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EDITOR'S NOTE: This is the first entry in a new RealClearPolicy series, "Educating for Success," on new ideas in education.

Commuting via public transportation in Washington, D.C. is not always fun. In fact, there’s an entire Twitter handle dedicated to helping the DC Metro “unsuck.” But as frustrating as it may be, there are numerous options for how to best get to work. I can take the Metro, the bus, a cab, Uber, Lyft, bike, or even a scooter. And the best part of it all is that I can easily look up real-time information to game out which of these options will get me to work for the least amount of money and shortest amount of time.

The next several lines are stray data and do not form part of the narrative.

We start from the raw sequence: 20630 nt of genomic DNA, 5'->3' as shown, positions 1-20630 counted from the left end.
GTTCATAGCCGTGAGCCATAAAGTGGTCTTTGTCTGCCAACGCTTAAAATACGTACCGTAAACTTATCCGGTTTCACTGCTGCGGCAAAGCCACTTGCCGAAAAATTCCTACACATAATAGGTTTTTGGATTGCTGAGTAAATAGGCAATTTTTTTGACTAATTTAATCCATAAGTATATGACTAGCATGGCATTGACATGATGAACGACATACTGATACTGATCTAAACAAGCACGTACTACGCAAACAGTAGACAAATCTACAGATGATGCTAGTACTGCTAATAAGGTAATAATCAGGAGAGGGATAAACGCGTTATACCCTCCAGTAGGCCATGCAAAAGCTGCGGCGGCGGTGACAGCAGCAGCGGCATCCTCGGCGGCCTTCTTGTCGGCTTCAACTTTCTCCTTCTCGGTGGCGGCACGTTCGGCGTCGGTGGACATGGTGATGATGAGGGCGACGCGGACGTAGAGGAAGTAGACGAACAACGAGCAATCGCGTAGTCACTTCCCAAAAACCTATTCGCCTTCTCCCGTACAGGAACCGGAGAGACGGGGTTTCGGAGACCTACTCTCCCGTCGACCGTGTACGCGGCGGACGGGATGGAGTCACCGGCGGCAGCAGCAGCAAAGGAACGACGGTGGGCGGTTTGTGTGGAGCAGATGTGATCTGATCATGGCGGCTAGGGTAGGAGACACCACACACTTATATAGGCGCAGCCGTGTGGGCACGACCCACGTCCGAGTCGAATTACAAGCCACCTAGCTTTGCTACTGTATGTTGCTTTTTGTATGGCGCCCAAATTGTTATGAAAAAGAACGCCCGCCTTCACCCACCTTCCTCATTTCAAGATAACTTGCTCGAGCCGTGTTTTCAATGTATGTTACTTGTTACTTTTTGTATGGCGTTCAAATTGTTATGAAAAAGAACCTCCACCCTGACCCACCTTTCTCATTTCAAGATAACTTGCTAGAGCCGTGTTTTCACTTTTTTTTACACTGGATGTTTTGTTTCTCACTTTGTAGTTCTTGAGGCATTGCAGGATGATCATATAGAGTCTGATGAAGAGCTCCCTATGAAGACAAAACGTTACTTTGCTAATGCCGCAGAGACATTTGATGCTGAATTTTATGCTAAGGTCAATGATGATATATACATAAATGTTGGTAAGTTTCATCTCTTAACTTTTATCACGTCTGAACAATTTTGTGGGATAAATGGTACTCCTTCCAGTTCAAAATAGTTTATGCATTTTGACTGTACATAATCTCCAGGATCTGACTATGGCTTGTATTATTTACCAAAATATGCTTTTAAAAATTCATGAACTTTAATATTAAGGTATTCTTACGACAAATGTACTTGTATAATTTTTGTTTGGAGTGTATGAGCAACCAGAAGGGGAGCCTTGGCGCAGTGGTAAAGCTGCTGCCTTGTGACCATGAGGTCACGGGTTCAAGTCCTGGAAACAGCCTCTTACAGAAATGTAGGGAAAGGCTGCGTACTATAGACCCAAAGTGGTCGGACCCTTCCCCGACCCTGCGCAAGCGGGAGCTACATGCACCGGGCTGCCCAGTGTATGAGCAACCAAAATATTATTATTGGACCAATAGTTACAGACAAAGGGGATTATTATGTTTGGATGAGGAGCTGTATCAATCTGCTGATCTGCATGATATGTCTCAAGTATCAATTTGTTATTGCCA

The truth is I have more information about commuting to work than what millions of American students and families have when it comes to making one of the biggest financial investments of their lives: where to go to college. A federal ban on student level data written into the 2008 reauthorization of the Higher Education Act (HEA) prevents policymakers, researchers, and consumers from getting a full picture of student outcomes at colleges across the country.

As a result, most federal data only shows outcomes for the average or median student, obscuring whether a college is serving various student populations well. In turn, students are receiving half-baked information about whether or not colleges are graduating all of their students on time or equipping them with the skills they need to secure well-paying jobs and pay back their loans.